Allocation of Attention to Visual and Nonvisual Perceptual Channels by Marksmen During Aiming: Skill-Level Differences
Shamsi S. Monfared, Gershon Tenenbaum, Jonathan R. Folstein, and K. Anders Ericsson
. Shooting accuracy was measured for all shots. For a random subset of trials, the marksmen estimated the location of the just-executed shot, and for a random subset of those trials, they gave retrospective verbal reports of thoughts. These measures offer three convergent sources of evidence for use of
How Baseball Players Prepare to Bat: Tactical Knowledge as a Mediator of Expert Performance in Baseball
Sue L. McPherson and Clare MacMahon
Our understanding of the role of tactical knowledge in baseball batting preparation is scarce, thereby limiting training guidelines. We examined the verbal reports of baseball players and nonplayers when told to view different edited video sequences of a half-inning of baseball competition under different task conditions: to prepare to bat (problem solve); recall as much information as possible (intentional recall); or prepare to bat, with an unexpected recall (incidental recall). Separate mixed-model ANOVAs (Expertise X Instruction conditions) on verbal report measures indicated that nonplayers used general strategies for recalling baseball events and lacked the tactical skills to use such information for their upcoming times at bat. In contrast, players used baseball-specific strategies to encode and retrieve pertinent game events from long-term memory (LTM) to develop tactics for their upcoming times at bat and to recall as much information as possible. Recommendations for training tactical skills are presented as some players exhibited defciencies in the LTM structures that mediate batting decisions.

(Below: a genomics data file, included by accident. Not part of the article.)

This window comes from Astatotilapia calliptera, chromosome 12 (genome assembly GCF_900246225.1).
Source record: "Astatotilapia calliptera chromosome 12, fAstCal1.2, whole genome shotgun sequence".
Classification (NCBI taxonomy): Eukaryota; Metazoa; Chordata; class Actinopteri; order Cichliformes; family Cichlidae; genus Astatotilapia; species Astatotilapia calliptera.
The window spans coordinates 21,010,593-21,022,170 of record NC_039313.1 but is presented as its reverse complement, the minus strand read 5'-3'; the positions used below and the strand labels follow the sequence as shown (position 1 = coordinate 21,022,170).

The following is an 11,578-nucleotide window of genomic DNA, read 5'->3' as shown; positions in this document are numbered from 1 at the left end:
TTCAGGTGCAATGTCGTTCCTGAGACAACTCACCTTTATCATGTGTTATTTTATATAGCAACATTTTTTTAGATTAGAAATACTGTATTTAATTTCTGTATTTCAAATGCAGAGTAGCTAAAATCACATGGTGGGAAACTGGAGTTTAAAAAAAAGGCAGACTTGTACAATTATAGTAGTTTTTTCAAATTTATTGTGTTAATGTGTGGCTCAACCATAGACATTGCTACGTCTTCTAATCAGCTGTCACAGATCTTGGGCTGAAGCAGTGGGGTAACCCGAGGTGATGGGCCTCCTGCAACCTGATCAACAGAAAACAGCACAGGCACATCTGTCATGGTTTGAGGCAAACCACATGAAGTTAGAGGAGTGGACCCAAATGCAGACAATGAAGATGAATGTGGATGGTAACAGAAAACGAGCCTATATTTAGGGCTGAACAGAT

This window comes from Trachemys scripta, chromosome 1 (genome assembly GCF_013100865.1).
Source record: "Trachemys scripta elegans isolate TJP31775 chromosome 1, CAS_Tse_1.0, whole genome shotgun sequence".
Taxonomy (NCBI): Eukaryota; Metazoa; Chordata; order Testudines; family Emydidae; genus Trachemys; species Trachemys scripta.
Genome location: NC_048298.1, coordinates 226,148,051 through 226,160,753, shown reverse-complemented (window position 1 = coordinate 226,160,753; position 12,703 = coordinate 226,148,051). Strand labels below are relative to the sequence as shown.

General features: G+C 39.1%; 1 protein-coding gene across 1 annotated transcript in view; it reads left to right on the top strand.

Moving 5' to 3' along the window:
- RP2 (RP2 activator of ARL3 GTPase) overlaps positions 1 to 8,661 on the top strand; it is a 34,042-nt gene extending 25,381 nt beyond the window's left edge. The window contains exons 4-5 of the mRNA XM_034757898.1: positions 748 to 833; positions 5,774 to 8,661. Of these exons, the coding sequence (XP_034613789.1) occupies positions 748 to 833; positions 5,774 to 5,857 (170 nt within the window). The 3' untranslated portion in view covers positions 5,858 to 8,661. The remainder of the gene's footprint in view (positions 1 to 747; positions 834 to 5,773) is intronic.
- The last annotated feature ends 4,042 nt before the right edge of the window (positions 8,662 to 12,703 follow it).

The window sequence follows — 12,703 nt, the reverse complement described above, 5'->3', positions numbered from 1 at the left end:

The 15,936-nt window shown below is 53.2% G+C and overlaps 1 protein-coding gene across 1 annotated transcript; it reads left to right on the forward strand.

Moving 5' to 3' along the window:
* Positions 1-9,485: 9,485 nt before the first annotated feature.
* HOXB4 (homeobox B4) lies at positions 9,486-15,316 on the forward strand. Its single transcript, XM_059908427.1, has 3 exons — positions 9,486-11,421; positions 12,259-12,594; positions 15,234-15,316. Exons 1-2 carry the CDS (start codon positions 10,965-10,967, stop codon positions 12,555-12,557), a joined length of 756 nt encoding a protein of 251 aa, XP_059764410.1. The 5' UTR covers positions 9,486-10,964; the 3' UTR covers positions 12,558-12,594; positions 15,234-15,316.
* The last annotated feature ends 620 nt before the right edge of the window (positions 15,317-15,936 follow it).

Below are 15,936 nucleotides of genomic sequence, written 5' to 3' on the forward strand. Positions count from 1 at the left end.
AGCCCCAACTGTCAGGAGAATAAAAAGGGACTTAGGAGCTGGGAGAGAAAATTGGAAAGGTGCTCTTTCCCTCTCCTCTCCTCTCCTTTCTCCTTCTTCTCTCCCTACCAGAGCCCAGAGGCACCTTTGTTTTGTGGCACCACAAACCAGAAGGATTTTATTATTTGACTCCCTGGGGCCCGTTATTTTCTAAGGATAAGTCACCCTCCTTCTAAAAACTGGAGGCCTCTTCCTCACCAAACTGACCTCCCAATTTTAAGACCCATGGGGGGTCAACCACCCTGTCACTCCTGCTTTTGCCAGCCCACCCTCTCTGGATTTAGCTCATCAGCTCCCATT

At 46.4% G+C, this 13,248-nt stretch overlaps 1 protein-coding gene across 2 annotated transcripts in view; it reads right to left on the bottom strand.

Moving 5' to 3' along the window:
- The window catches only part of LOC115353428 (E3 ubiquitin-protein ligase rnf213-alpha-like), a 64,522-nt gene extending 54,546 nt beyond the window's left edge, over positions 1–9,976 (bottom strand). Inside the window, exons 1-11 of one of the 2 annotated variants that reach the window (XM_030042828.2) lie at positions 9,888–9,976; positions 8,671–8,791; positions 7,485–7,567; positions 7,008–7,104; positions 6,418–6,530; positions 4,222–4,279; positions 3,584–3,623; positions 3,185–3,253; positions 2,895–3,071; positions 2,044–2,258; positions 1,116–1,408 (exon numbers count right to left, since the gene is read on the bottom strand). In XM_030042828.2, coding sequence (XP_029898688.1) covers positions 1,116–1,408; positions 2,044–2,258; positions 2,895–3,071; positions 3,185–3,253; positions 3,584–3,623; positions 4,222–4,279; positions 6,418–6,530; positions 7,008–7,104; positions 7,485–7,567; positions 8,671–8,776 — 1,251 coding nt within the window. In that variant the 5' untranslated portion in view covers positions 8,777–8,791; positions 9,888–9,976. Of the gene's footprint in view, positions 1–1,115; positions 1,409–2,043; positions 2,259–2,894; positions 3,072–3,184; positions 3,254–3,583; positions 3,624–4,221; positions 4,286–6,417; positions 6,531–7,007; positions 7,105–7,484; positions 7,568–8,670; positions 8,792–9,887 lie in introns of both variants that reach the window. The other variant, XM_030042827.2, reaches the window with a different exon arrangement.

Differences in Problem Representation and Procedural Knowledge between Elite and Nonelite Springboard Divers
Previous research has identified specific differences in cognition between experts and novices in problem-solving domains. To address the question of whether similar distinctions exist among springboard divers, six differences in problem representation and four differences in procedural knowledge were studied in elite and nonelite springboard divers. Subjects reported their thoughts immediately following dive performance. Verbal reports were converted into problem representations and production rules. Analysis of the representations and production rules revealed differences between elite and nonelite divers consistent with distinctions found between expert and novice problem-solvers. Elite problem representations contained more higher order concepts than nonelite representations. Moreover, the elite representations were more richly embedded, containing more concepts, features, and interrelations than the nonelite representations. Also, elite divers cited more production rules than nonelite divers. Elite production rules displayed a greater degree of sophistication in discrimination, proceduralization, composition, and strengthening.
Congruence between Actual and Retrospective Reports of Emotions for Pre- and Postcompetition States
Gershon Tenenbaum and Efrat Elran